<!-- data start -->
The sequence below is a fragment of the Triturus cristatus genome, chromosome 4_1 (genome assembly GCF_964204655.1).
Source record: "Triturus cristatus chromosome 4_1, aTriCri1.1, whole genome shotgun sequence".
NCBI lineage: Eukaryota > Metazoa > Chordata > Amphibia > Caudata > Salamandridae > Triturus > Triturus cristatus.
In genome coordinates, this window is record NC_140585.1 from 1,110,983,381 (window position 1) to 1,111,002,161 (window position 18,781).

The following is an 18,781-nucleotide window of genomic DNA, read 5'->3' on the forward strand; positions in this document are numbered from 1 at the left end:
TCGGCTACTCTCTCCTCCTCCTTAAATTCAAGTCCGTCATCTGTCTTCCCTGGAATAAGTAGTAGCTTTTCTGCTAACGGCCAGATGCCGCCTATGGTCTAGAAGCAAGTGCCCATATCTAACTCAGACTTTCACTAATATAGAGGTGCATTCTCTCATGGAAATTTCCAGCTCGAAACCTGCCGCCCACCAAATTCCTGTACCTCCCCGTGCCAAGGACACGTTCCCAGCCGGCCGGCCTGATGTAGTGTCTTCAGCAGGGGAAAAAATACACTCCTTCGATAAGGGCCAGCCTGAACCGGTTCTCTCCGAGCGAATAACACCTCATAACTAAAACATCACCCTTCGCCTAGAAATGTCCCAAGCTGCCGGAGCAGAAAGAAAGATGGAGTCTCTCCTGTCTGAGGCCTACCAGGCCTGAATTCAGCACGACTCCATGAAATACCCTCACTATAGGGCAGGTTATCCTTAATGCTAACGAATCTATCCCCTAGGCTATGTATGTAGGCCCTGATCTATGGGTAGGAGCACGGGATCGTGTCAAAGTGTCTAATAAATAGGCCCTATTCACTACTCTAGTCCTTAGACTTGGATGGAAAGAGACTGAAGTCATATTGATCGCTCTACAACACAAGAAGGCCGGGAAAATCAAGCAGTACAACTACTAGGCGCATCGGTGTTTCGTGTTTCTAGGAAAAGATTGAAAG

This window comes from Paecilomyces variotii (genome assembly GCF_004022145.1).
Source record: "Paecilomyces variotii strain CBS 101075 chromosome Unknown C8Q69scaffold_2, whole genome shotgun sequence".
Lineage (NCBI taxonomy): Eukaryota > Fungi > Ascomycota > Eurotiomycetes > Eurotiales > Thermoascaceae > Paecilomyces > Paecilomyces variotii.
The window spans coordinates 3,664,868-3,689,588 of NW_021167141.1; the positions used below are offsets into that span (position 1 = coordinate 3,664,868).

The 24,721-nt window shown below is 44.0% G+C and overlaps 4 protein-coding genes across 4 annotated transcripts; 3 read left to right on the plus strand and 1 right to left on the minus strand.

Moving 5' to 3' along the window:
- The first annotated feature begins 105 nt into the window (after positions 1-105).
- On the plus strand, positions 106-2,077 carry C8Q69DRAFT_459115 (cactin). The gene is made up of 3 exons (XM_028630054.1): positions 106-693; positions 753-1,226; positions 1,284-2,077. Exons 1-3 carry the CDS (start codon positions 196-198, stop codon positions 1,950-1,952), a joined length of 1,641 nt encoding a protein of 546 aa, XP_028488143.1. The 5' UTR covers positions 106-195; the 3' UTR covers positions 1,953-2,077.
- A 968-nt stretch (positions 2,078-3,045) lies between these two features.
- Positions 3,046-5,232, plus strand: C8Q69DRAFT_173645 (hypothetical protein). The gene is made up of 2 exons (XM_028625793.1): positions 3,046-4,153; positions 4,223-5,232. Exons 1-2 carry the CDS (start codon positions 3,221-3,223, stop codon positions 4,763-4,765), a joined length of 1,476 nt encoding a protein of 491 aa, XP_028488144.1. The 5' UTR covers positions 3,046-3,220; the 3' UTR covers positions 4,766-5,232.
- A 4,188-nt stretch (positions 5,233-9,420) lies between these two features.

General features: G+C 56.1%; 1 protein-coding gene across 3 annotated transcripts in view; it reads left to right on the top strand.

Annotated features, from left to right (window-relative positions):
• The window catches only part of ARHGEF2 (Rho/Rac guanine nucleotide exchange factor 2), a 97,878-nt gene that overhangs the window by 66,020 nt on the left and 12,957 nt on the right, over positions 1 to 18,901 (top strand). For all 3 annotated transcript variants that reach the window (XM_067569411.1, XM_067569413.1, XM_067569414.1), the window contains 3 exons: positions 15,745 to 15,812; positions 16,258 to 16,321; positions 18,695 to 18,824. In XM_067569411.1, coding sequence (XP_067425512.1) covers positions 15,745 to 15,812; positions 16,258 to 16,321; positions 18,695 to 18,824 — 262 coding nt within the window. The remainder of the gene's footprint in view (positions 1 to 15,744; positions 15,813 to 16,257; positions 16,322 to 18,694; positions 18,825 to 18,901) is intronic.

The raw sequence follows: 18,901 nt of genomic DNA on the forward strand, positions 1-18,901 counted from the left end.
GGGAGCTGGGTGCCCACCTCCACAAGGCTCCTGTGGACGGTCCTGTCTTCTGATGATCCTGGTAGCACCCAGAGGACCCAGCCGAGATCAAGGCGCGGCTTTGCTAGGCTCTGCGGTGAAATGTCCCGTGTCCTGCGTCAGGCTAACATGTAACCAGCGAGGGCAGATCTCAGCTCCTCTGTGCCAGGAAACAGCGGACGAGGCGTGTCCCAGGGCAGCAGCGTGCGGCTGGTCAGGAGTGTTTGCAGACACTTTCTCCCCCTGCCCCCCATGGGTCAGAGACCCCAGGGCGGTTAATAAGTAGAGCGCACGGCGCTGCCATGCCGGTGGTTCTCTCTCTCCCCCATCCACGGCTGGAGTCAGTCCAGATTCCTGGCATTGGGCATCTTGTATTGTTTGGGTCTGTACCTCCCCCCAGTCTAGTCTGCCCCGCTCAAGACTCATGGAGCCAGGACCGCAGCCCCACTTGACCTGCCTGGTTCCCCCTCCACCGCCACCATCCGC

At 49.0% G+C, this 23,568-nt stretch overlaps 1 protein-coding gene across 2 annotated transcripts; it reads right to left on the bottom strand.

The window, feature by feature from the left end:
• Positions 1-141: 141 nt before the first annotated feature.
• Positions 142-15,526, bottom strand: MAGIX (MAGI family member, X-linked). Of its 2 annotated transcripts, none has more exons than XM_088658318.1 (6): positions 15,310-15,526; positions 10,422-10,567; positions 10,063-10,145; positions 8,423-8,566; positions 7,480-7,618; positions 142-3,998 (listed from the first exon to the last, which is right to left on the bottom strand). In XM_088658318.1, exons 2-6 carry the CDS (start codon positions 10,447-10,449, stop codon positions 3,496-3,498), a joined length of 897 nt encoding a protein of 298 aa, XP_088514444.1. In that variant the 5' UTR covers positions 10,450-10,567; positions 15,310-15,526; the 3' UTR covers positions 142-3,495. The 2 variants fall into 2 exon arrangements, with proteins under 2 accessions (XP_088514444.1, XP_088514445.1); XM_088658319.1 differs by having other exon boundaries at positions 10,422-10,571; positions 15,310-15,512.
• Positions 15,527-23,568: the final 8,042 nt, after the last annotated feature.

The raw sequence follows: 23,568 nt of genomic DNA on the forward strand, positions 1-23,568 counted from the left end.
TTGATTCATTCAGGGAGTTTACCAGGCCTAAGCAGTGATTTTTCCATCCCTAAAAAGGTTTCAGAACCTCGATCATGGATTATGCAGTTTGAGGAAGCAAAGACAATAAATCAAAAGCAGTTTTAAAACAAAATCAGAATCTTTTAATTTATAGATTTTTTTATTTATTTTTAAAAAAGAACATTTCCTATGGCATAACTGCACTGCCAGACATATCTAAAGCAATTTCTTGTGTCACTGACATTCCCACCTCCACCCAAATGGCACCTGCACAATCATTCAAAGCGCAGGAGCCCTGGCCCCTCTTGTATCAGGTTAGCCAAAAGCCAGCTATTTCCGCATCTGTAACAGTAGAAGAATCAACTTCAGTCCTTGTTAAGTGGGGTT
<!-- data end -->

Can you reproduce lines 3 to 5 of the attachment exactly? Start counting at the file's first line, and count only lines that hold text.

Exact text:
NCBI lineage: Eukaryota > Metazoa > Chordata > Amphibia > Caudata > Salamandridae > Triturus > Triturus cristatus.
In genome coordinates, this window is record NC_140585.1 from 1,110,983,381 (window position 1) to 1,111,002,161 (window position 18,781).

The following is an 18,781-nucleotide window of genomic DNA, read 5'->3' on the forward strand; positions in this document are numbered from 1 at the left end: